Welcome, Guest. Please login or register.
Did you miss your activation email?
September 01, 2014, 06:33:33 pm
HomePredMockPollEVCalcAFEWIKIHelpLogin Register
News: Don't forget to get your 2013 Gubernatorial Endorsements and Predictions in!

+  Atlas Forum
|-+  Atlas Fantasy Elections
| |-+  Atlas Fantasy Government
| | |-+  Constitutional Convention (Moderators: Gustaf, MasterJedi)
| | | |-+  Parliamentary Universalism: A Wonky, Redundant, Gamble
« previous next »
Pages: [1] Print
Author Topic: Parliamentary Universalism: A Wonky, Redundant, Gamble  (Read 1492 times)
Marokai Besieged
Marokai Blue
YaBB God
*****
Posts: 16721
United States


View Profile
« on: March 29, 2009, 12:29:41 am »
Ignore

I'm making this thread as a more direct discussion of the mechanic of including all members of Atlasia into a lower House of the legislature, and partially a response to Smid in another thread. I got a bit distracted from the ConCon, but I wanted to get my thoughts out before the pro-universalism crowd marches to what unfortunately seems like an inevitable victory.

1: Senseless Redundancy.

When coupled with a system that involves an Upper House creating the "Parliamentary Universalism" proposal, both Houses do nothing but mimic the other. There literally becomes no differences between the two Houses at all. Each House votes on legislation, each House introduces legislation, each House debates legislation, each House holds hearings, etc, etc. There is almost no point in having two Houses, with one elected, and one comprised of all the citizens of Atlasia, when each body does the exact same thing. There are some proposals, like committees in the lower and possible upper House as well, that might shake the process up, but these proposals have no impact on differentiating the overall function of the body, and could be done, possibly better, in a Presidential Parliamentarian model, and literally any other that includes more than a handful of members.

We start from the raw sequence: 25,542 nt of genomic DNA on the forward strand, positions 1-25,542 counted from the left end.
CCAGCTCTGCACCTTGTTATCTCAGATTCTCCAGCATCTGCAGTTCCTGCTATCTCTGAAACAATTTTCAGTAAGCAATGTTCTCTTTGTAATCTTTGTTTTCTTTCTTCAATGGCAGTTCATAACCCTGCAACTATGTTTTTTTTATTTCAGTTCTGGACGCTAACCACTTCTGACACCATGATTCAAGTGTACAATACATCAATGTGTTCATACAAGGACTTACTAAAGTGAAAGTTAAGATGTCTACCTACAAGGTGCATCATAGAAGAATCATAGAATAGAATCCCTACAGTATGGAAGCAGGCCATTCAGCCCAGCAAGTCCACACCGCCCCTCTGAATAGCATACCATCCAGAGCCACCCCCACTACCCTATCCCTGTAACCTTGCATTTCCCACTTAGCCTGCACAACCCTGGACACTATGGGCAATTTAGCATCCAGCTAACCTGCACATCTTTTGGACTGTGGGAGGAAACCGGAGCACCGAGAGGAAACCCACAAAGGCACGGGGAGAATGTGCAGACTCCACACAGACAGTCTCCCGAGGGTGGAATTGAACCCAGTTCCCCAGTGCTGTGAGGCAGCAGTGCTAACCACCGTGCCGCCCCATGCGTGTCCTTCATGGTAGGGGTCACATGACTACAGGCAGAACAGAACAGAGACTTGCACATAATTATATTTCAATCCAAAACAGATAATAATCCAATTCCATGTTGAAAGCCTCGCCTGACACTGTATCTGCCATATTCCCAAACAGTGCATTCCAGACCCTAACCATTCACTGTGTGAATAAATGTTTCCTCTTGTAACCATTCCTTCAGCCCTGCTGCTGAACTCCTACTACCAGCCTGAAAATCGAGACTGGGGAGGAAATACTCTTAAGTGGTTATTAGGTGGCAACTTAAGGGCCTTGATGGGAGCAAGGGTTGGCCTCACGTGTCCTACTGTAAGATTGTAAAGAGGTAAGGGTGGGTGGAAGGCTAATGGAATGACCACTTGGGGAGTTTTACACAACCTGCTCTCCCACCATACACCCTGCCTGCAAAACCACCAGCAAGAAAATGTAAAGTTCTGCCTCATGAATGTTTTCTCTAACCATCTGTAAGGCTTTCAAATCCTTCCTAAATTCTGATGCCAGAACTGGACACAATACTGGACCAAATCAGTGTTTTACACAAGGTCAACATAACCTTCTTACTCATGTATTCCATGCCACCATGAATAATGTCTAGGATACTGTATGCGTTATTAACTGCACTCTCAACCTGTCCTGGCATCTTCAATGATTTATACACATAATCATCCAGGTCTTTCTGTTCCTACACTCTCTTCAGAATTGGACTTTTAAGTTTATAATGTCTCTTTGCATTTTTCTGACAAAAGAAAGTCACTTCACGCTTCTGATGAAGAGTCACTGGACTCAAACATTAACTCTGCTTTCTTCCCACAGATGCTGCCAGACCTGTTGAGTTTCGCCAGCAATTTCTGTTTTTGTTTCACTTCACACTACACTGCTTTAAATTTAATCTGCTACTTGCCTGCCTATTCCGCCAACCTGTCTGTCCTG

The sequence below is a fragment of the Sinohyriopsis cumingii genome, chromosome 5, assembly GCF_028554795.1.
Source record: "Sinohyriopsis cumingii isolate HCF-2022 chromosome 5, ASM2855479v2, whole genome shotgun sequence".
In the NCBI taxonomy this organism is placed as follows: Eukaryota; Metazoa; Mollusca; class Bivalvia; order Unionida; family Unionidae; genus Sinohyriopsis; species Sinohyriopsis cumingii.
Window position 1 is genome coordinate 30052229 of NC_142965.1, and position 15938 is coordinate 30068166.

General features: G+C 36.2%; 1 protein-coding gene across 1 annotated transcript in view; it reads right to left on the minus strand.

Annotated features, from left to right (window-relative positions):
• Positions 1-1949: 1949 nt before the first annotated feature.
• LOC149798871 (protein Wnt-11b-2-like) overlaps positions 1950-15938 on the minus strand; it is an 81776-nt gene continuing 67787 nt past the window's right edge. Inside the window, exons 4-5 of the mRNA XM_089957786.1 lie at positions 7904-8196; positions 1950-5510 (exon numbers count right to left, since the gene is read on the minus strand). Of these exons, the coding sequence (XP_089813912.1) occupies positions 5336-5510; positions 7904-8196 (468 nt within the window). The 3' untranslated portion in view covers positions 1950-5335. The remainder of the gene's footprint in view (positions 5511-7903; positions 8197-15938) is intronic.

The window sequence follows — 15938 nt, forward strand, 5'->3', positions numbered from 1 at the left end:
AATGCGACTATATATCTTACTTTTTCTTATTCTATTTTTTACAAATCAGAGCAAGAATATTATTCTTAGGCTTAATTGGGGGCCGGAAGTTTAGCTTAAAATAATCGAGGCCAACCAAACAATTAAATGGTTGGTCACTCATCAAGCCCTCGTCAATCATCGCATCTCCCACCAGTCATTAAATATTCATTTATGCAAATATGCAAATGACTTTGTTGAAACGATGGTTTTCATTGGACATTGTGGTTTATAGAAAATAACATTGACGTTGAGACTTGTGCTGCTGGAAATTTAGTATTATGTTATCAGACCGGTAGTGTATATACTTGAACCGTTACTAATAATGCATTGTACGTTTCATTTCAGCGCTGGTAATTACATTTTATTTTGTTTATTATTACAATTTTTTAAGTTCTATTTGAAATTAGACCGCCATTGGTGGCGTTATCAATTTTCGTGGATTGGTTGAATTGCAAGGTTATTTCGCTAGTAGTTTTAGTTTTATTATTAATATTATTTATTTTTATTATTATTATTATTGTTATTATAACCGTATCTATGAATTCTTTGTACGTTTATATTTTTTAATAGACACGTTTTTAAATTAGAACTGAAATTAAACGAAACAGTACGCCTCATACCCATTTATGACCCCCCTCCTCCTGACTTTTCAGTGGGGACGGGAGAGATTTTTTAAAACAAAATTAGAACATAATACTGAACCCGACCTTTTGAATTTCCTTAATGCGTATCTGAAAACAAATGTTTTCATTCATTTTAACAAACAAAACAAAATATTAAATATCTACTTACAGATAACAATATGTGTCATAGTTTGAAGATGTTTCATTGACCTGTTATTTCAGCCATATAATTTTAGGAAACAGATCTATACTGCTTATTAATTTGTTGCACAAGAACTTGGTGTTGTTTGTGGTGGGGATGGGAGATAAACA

The response to this goes as follows:

Slightly less people, actually, which is why any individual Senator is more likely to be holding the balance of power on a vote and therefore more powerful as they will be determining the outcome of the legislation.

Unfortunately I made a typo when I made my initial comments he responded to, so I'll correct myself here. I actually did mean slightly "less" people from the beginning. My point was that there are no differences between the two legislative bodies except maybe the number of people involved, which Smid unwittingly confirmed. But thinking about it more, I don't even think that will be the case, and that leads me to..

2: A Manpower Shortage.

The assumption is that the Upper House in a Parliamentary Universalist system will have less people in it than the Lower House. This is a serious gamble though, because that would mean that the Lower House would need at least 16+ active/semi-active members or more compared to the Upper House's active/semi-active 15, while still having enough members to hold competitive and interesting elections that just doesn't shuffle the deck chairs.

Atlasia has 111, give or take a few, citizens overall. We can safely assume that a third of these are completely dead citizens who take little to no interest at all. This leaves us with roughly 80 citizens. But wait a moment, we only have 63 voters, give or take a couple, in the last major election. Certainly we don't have 63 active members of the game that take an active interest, we have trouble running Senate elections competitively, especially regional ones, and only about half the delegates here are active in the convention, and several of the people who took the time to vote never really posted in the game since, and certainly the zombies never took an interest in the Government, or they would have run for elections. So lets say we have 40 people who take at least a minimal interest, and that's being generous.

Running with that kind estimate, we would have 40 or so people in the Lower House who would show any interest at all. But again, there's a problem. At least 15 of these people have to run for elections to fill all the Seats in the Upper House (Senate) or the legislature. Assuming all 40 members are active, which isn't very likely, you end up with a Lower House of 25 active members, and an Upper House of 15 active members.